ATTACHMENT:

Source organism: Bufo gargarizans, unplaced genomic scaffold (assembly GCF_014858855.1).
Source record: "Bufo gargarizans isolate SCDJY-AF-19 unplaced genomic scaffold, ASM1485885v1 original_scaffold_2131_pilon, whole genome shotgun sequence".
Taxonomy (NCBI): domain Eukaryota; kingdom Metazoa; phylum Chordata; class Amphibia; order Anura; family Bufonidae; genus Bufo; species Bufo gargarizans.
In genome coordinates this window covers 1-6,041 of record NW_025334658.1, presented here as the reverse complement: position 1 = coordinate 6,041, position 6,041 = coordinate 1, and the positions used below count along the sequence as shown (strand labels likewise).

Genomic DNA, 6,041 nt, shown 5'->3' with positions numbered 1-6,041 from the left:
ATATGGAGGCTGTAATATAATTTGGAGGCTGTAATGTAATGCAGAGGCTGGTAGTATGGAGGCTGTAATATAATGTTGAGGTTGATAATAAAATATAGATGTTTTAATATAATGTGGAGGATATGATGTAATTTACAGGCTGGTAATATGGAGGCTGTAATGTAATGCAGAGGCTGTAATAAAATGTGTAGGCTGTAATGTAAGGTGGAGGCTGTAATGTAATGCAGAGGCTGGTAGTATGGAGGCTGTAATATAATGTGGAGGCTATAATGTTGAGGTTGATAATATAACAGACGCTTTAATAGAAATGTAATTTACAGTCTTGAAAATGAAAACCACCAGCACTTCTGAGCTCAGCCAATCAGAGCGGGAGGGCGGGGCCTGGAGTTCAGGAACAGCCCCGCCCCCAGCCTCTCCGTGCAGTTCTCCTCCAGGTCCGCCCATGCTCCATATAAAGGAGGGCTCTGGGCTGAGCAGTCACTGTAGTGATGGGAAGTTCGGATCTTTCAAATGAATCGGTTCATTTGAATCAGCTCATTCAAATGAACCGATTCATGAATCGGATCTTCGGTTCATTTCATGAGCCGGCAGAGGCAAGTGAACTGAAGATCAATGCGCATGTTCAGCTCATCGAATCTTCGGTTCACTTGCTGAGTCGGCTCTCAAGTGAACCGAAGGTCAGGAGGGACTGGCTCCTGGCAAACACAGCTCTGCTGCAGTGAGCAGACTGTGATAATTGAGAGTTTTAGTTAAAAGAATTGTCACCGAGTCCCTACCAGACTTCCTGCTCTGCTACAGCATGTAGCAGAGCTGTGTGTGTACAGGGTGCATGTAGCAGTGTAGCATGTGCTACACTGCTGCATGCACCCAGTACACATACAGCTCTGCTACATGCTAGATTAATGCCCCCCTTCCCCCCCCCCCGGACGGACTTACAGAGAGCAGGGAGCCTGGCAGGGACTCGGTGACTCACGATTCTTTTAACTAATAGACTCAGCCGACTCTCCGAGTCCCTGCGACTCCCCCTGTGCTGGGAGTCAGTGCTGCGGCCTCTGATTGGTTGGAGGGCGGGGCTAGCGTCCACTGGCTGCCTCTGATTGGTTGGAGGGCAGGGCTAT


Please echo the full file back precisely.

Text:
Source organism: Bufo gargarizans, unplaced genomic scaffold (assembly GCF_014858855.1).
Source record: "Bufo gargarizans isolate SCDJY-AF-19 unplaced genomic scaffold, ASM1485885v1 original_scaffold_2131_pilon, whole genome shotgun sequence".
Taxonomy (NCBI): domain Eukaryota; kingdom Metazoa; phylum Chordata; class Amphibia; order Anura; family Bufonidae; genus Bufo; species Bufo gargarizans.
In genome coordinates this window covers 1-6,041 of record NW_025334658.1, presented here as the reverse complement: position 1 = coordinate 6,041, position 6,041 = coordinate 1, and the positions used below count along the sequence as shown (strand labels likewise).

Genomic DNA, 6,041 nt, shown 5'->3' with positions numbered 1-6,041 from the left:
ATATGGAGGCTGTAATATAATTTGGAGGCTGTAATGTAATGCAGAGGCTGGTAGTATGGAGGCTGTAATATAATGTTGAGGTTGATAATAAAATATAGATGTTTTAATATAATGTGGAGGATATGATGTAATTTACAGGCTGGTAATATGGAGGCTGTAATGTAATGCAGAGGCTGTAATAAAATGTGTAGGCTGTAATGTAAGGTGGAGGCTGTAATGTAATGCAGAGGCTGGTAGTATGGAGGCTGTAATATAATGTGGAGGCTATAATGTTGAGGTTGATAATATAACAGACGCTTTAATAGAAATGTAATTTACAGTCTTGAAAATGAAAACCACCAGCACTTCTGAGCTCAGCCAATCAGAGCGGGAGGGCGGGGCCTGGAGTTCAGGAACAGCCCCGCCCCCAGCCTCTCCGTGCAGTTCTCCTCCAGGTCCGCCCATGCTCCATATAAAGGAGGGCTCTGGGCTGAGCAGTCACTGTAGTGATGGGAAGTTCGGATCTTTCAAATGAATCGGTTCATTTGAATCAGCTCATTCAAATGAACCGATTCATGAATCGGATCTTCGGTTCATTTCATGAGCCGGCAGAGGCAAGTGAACTGAAGATCAATGCGCATGTTCAGCTCATCGAATCTTCGGTTCACTTGCTGAGTCGGCTCTCAAGTGAACCGAAGGTCAGGAGGGACTGGCTCCTGGCAAACACAGCTCTGCTGCAGTGAGCAGACTGTGATAATTGAGAGTTTTAGTTAAAAGAATTGTCACCGAGTCCCTACCAGACTTCCTGCTCTGCTACAGCATGTAGCAGAGCTGTGTGTGTACAGGGTGCATGTAGCAGTGTAGCATGTGCTACACTGCTGCATGCACCCAGTACACATACAGCTCTGCTACATGCTAGATTAATGCCCCCCTTCCCCCCCCCCCGGACGGACTTACAGAGAGCAGGGAGCCTGGCAGGGACTCGGTGACTCACGATTCTTTTAACTAATAGACTCAGCCGACTCTCCGAGTCCCTGCGACTCCCCCTGTGCTGGGAGTCAGTGCTGCGGCCTCTGATTGGTTGGAGGGCGGGGCTAGCGTCCACTGGCTGCCTCTGATTGGTTGGAGGGCAGGGCTAT